Miami Marlins

Martin Prado happy to join Miami Marlins, support team’s young talent

Martin Prado has a better career batting average and better fielding percentage at third base than Casey McGehee.
Martin Prado has a better career batting average and better fielding percentage at third base than Casey McGehee. Getty Images

The offseason trade to the Miami Marlins was a surprise for Martin Prado, but one he believes is pleasant.

Speaking publicly for the first time since being dealt from the Yankees in December, Prado said Saturday he “couldn’t be happier when I found out I was going to play with [Giancarlo] Stanton and [Jose] Fernandez and the young kids coming up. Couldn’t be more excited. They have a good mix of young guys and veteran guys. I hope we can build a team around [Stanton] and take some pressure [off] him.”

The Marlins believe they upgraded at third by replacing Casey McGehee (a career .264 hitter) with Prado (a career .291 hitter).

“He’s a consummate professional, gives us professional at-bats, above-average defender and we have him for two years,” Marlins president/baseball operations Michael Hill said.

Prado, 31, who said he’s fine after an offseason appendectomy, hit .282 with 12 homers and 58 RBI between the Diamondbacks and Yankees last season. The Yankees are paying $3 million of his $11 million salary in 2015.

ROSTER MANAGEMENT

▪ If the Marlins again keep 12 pitchers, that would leave room for five backup position players. Ichiro Suzuki, Jeff Baker and backup catcher Jeff Mathis figure to be three of them, with Donovan Solano, Derek Dietrich, Miguel Rojas, Justin Bour and a bunch of non-roster invitees (including Reed Johnson, Jordany Valdespin and Don Kelly, among others) competing for two others.

Nearly all can play multiple positions – which the Marlins say they value — except Bour, who said Saturday that “first base is where I belong.” That could hurt Bour’s chances even though he impressed late last season, hitting .284 in 74 at-bats.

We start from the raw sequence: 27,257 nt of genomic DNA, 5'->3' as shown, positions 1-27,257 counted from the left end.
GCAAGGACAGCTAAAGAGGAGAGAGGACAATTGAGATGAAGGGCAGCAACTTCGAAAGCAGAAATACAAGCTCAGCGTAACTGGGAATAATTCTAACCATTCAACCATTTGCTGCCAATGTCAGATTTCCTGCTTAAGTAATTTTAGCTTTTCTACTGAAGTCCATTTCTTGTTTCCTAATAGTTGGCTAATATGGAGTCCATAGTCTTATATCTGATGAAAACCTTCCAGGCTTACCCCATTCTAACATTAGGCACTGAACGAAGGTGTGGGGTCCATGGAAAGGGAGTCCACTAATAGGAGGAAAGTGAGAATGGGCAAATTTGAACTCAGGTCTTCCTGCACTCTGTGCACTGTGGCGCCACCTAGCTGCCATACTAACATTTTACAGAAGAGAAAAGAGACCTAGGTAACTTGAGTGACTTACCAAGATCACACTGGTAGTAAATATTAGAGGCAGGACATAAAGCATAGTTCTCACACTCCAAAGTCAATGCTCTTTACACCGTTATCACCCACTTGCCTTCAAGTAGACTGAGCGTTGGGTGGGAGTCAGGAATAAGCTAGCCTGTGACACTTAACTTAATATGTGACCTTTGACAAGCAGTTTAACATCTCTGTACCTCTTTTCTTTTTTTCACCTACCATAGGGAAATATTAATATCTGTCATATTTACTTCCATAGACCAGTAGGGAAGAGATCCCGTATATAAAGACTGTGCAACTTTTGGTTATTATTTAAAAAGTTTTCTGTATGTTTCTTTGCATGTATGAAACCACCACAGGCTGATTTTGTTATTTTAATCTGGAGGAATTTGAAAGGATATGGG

▪ General manager Dan Jennings said the front office has had internal discussions about free agent right-hander Francisco Rodriguez, who had 44 saves for Milwaukee last season. He reportedly wants a two-year, $10 million deal, and the Marlins aren’t inclined to approach those numbers.

If the Marlins make another bullpen move, the preference would be to add a left-hander. They remain interested in former Tigers lefty Phil Coke, but only if he’s willing to be a non-roster invitee to camp.

▪ Left-hander Brad Hand is out of minor league options and likely would be claimed by another team if the Marlins try to send him to the minors. Hand, who is 5-18 with a 4.42 ERA in four years for the Marlins (including 31 starts), likely would compete with David Phelps for a rotation spot only if one of the Marlins’ five projected starting pitchers is injured.

“We’re going to prepare Hand to start,” Hill said. “Hopefully we’ll have some tough decisions to make.” Hand said he would “much rather start” than pitch out of the bullpen but is willing to do either.

▪ On the first day individual game tickets were made available at the box office, lines were longer than the previous two Winter Warm-Up events. The biggest sellers: the April 6 opener against Atlanta and games against the Red Sox and Yankees.

The Marlins already have surpassed last year’s season-ticket sales count of 5000.

Samson said he believes the Marlins will become “an internationally celebrated team” because of their popularity in Latin America and the addition of Japanese star Ichiro, which will result in at least 90 Marlins games airing on Japanese television, compared with one or two in past years.

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